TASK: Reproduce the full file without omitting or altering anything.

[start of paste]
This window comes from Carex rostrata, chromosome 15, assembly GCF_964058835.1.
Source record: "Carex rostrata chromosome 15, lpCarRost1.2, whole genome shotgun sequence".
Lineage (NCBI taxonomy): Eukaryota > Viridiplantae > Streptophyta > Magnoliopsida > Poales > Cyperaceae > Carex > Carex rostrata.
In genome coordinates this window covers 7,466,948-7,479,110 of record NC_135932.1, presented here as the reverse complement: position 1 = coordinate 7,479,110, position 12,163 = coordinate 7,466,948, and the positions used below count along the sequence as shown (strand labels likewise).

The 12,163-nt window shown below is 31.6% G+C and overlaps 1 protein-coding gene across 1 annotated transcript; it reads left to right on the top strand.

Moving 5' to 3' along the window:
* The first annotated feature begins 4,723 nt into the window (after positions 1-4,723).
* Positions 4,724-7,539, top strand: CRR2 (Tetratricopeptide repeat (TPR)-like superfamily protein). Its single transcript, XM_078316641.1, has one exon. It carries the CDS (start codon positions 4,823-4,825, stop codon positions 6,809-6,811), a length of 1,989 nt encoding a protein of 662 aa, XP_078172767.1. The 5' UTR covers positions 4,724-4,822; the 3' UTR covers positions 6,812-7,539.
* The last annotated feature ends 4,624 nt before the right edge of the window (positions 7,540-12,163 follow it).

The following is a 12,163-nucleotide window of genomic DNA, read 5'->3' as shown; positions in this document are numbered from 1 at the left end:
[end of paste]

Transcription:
This window comes from Carex rostrata, chromosome 15, assembly GCF_964058835.1.
Source record: "Carex rostrata chromosome 15, lpCarRost1.2, whole genome shotgun sequence".
Lineage (NCBI taxonomy): Eukaryota > Viridiplantae > Streptophyta > Magnoliopsida > Poales > Cyperaceae > Carex > Carex rostrata.
In genome coordinates this window covers 7,466,948-7,479,110 of record NC_135932.1, presented here as the reverse complement: position 1 = coordinate 7,479,110, position 12,163 = coordinate 7,466,948, and the positions used below count along the sequence as shown (strand labels likewise).

The 12,163-nt window shown below is 31.6% G+C and overlaps 1 protein-coding gene across 1 annotated transcript; it reads left to right on the top strand.

Moving 5' to 3' along the window:
* The first annotated feature begins 4,723 nt into the window (after positions 1-4,723).
* Positions 4,724-7,539, top strand: CRR2 (Tetratricopeptide repeat (TPR)-like superfamily protein). Its single transcript, XM_078316641.1, has one exon. It carries the CDS (start codon positions 4,823-4,825, stop codon positions 6,809-6,811), a length of 1,989 nt encoding a protein of 662 aa, XP_078172767.1. The 5' UTR covers positions 4,724-4,822; the 3' UTR covers positions 6,812-7,539.
* The last annotated feature ends 4,624 nt before the right edge of the window (positions 7,540-12,163 follow it).

The following is a 12,163-nucleotide window of genomic DNA, read 5'->3' as shown; positions in this document are numbered from 1 at the left end: